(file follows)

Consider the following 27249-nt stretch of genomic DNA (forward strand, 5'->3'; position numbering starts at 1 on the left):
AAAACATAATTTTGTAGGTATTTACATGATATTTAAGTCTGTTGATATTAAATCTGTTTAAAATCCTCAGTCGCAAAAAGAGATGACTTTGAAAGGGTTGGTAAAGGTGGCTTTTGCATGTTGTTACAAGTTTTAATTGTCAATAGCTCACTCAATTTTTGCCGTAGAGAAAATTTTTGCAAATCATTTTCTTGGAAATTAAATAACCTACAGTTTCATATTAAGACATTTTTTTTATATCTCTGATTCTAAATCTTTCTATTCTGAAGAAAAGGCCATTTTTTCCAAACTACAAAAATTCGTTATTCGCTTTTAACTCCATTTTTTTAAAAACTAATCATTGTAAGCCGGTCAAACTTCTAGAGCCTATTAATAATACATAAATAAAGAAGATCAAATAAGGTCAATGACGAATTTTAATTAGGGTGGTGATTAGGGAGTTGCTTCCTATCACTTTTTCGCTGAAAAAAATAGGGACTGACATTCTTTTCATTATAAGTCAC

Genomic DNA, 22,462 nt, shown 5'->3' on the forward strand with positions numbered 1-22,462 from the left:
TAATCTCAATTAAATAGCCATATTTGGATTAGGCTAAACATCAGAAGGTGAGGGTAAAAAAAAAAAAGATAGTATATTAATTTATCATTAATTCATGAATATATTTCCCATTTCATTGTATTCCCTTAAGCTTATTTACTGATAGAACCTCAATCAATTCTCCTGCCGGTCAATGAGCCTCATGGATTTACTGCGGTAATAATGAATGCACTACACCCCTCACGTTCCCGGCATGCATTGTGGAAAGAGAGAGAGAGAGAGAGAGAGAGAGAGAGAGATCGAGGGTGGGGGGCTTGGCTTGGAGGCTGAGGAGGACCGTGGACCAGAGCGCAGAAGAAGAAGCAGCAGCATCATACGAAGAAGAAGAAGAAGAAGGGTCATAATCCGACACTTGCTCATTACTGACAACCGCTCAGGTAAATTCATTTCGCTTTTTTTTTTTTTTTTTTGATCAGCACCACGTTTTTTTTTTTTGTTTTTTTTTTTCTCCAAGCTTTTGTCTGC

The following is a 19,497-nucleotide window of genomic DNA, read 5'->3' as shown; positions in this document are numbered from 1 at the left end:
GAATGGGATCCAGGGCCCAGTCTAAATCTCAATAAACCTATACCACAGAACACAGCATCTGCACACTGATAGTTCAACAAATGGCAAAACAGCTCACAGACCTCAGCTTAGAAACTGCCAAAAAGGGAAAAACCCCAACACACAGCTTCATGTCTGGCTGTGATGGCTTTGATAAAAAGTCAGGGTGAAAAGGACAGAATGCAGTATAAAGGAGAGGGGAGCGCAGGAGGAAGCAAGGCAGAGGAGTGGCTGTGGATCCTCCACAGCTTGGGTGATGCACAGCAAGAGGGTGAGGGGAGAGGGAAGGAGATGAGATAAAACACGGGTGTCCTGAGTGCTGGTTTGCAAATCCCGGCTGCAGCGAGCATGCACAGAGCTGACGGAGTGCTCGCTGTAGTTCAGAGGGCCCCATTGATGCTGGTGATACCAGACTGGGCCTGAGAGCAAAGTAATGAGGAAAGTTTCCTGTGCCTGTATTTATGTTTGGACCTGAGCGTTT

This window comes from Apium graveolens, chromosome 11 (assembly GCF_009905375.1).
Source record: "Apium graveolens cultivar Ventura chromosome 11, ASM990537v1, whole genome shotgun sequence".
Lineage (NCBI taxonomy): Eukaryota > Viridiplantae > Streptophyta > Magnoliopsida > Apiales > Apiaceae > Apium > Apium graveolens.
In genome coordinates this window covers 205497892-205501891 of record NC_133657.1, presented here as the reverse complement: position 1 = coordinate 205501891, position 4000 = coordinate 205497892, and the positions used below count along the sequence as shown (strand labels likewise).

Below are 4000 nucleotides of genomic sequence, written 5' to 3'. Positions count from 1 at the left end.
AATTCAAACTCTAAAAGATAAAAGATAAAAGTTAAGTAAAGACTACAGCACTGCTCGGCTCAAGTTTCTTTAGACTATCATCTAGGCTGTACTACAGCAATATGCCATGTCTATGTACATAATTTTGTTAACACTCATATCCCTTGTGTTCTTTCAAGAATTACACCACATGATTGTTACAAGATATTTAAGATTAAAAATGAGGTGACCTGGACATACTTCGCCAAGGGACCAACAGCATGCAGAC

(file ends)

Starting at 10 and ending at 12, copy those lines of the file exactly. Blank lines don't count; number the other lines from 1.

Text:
In genome coordinates this window covers 205497892-205501891 of record NC_133657.1, presented here as the reverse complement: position 1 = coordinate 205501891, position 4000 = coordinate 205497892, and the positions used below count along the sequence as shown (strand labels likewise).

Below are 4000 nucleotides of genomic sequence, written 5' to 3'. Positions count from 1 at the left end.
AATTCAAACTCTAAAAGATAAAAGATAAAAGTTAAGTAAAGACTACAGCACTGCTCGGCTCAAGTTTCTTTAGACTATCATCTAGGCTGTACTACAGCAATATGCCATGTCTATGTACATAATTTTGTTAACACTCATATCCCTTGTGTTCTTTCAAGAATTACACCACATGATTGTTACAAGATATTTAAGATTAAAAATGAGGTGACCTGGACATACTTCGCCAAGGGACCAACAGCATGCAGAC